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Google chairman calls on tech industry to regulate internet speech


(NaturalNews) Here we go again: Another Left-wing Marxist who wants to quash all political speech he and those of his ilk disagree with – because quashing speech is much easier than debating ideas and convincing others you are right.

In a recent op-ed for The New York Times, Google CEO Eric Schmidt argued that so-called "hate speech" should be heavily censored online, conveniently just days after leading Democratic presidential contender Hillary Clinton called on Silicon Valley to help in the fight against the Islamic State of Iraq and the Levant (ISIL, also known as ISIS – the Islamic State of Iraq and Syria).

Clinton argued that it is important to "disrupt" the terrorist organization's communications network by depriving "jihadists of virtual territory."

So, terrorism.

For his part Schmidt made similar claims and for similar reasons: Terrorism. Except that he narrowed in on a specific problem – "hate" speech related to terrorism or used by violent organizations to foment more chaos and to recruit those who would help spread it.

Hiding tyranny in what some claim is only reasonable

This paragraph in particular is troubling:

The Internet is showing us the raw reality of the lives of oppressed people and their real needs, and it is also allowing some of our worst traits — in the form of envy, oppression and hate — to come into full view as well. We need strong leaders worldwide who will fight broadly for human progress and tolerance, and focus on bettering everyone's lives. We need leaders to use the new power of technology to allow us to broaden our horizons as individuals, and in the process broaden the horizons of our society. [Emphasis added]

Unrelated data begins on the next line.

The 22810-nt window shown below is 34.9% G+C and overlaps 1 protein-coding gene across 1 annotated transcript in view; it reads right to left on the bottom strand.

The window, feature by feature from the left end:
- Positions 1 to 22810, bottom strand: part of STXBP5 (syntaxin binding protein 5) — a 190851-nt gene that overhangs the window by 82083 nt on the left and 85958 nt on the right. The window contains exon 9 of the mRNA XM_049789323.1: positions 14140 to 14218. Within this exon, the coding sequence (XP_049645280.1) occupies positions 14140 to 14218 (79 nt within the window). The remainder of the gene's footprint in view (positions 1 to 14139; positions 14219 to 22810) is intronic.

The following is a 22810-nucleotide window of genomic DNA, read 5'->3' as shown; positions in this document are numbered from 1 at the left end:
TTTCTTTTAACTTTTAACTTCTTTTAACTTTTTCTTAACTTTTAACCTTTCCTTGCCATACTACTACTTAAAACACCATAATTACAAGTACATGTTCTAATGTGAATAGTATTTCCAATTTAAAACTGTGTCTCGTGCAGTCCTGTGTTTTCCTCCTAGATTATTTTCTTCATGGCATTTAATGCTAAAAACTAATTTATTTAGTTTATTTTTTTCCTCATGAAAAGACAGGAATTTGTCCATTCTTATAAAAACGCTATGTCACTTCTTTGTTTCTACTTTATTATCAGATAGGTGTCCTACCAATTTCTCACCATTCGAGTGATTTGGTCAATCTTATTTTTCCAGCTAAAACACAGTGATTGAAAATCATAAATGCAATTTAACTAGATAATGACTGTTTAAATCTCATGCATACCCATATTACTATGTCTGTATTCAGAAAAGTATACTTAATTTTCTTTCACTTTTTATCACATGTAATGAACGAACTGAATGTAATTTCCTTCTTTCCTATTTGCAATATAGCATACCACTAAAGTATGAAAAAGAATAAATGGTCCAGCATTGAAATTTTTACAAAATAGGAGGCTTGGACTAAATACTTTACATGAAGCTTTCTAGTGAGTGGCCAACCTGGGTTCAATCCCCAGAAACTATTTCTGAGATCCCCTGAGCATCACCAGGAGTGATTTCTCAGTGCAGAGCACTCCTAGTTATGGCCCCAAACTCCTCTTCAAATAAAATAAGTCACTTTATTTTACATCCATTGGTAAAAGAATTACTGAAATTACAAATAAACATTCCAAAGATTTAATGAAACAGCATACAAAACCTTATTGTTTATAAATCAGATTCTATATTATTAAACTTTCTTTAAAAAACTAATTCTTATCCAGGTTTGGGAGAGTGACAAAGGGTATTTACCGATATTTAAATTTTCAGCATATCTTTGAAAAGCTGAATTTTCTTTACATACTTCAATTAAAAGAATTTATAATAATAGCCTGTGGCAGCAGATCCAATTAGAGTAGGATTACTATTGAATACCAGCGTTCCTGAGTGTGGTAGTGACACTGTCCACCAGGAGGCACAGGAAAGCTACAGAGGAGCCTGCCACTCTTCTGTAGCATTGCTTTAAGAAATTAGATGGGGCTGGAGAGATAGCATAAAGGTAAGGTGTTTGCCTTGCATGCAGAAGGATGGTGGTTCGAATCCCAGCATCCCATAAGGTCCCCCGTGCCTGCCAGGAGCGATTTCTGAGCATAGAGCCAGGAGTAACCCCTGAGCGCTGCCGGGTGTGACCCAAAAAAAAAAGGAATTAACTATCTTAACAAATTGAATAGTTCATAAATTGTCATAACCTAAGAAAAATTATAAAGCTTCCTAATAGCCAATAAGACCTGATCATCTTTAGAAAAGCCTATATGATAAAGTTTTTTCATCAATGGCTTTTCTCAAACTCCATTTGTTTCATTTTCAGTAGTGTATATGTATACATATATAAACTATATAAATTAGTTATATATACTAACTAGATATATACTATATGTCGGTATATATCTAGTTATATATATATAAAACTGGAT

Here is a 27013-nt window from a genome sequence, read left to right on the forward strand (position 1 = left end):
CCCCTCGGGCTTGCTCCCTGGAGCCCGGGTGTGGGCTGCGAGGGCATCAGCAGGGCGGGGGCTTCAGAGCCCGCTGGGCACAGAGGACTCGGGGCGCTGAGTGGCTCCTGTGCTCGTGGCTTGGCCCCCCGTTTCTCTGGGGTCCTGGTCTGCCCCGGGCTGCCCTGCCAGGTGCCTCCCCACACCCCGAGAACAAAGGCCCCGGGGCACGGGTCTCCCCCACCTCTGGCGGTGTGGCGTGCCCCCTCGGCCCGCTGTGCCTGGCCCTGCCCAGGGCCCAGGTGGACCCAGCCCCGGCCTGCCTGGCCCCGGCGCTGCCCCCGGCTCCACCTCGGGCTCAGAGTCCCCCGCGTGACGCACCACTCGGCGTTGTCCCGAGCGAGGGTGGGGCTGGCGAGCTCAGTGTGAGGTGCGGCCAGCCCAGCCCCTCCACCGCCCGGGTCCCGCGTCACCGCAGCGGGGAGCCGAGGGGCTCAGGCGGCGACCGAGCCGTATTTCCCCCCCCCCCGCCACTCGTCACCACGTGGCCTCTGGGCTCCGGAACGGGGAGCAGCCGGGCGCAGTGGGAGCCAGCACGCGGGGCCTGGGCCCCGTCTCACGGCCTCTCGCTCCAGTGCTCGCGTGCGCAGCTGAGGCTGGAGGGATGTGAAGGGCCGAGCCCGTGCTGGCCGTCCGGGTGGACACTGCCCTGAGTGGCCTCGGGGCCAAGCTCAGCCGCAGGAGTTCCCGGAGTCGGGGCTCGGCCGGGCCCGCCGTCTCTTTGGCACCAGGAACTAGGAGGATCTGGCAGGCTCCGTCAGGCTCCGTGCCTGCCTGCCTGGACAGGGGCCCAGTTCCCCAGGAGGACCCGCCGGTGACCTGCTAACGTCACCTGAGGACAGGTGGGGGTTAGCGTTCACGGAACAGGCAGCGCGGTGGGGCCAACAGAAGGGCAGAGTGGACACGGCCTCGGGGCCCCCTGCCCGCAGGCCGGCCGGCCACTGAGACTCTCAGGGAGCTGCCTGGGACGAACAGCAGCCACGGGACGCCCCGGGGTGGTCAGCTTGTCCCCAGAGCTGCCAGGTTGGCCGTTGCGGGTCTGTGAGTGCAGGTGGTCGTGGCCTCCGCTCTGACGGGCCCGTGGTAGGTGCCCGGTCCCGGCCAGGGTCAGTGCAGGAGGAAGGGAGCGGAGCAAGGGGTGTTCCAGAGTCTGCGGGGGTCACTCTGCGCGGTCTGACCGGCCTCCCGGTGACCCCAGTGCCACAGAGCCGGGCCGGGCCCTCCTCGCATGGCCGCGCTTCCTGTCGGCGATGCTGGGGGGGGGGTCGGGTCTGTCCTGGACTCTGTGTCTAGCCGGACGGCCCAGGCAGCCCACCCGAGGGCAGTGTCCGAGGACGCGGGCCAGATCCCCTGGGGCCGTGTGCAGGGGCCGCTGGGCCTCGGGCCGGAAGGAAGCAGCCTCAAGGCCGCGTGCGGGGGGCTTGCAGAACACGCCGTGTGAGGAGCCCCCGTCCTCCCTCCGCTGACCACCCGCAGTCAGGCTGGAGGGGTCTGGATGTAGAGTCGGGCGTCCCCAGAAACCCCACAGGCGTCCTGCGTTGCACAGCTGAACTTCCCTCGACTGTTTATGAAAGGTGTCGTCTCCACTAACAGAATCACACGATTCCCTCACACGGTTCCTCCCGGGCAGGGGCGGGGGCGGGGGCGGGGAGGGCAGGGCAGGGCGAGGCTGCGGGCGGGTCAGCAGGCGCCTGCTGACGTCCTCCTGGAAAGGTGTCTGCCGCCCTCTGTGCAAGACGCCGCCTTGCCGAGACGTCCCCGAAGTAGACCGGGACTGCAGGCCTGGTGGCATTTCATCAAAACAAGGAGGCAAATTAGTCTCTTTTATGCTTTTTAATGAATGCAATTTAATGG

Schmidt goes on to give lip service to "free speech," but claims that governments and technology companies like Google should really play the role of speech police:

We should build tools to help de-escalate tensions on social media — sort of like spell-checkers, but for hate and harassment. We should target social accounts for terrorist groups like the Islamic State, and remove videos before they spread, or help those countering terrorist messages to find their voice. Without this type of leadership from government, from citizens, from tech companies, the Internet could become a vehicle for further disaggregation of poorly built societies, and the empowerment of the wrong people, and the wrong voices.

Did you catch that? The "wrong people" and "the wrong voices." Who decides such things? And based on what parameters or defining qualities?

Sure, it sounds all well and good that Google – and, presumably, Yahoo, Microsoft and the other major tech and media companies – want to ban "terrorist speech," but such power will eventually morph into a much broader effort aimed at banning "hate speech" or, at least, speech that gatekeepers like Schmidt eventually deem as "hateful."

Enemies of speech

And what would such speech look like? We already know because we've already seen it.

In recent months when Americans expressed disapproval for gay marriage, they were shouted down, vilified and taken to court, all in an effort to shut them up and quash their point of view (their speech, if you will). And the reasons behind the opposition didn't matter at all – whether it was due to religious objections or on constitutional grounds. The same goes for virtually all matters of race; the Left is the only arbiter of what does and does not constitute "hate speech," and frankly that's been the problem with "hate speech" laws from the outset – they are arbitrary, broadly (or too narrowly) applied, and subjective.

Here is a good primer on the constitutional implications of "hate speech." Read it and see if you agree.

In the meantime, understand that the enemies of speech are always those who seek to control what can and cannot be said in the "marketplace of ideas." Enemies of speech are those who seek to define its parameters and scope. They are the ones who will use what seems like a reasonable basis (e.g. helping to stop the spread of terrorism), in order to more broadly apply their power to speech they determine to be "hateful."

That's tyranny, not freedom, and that makes people like Schmidt the enemies of freedom.





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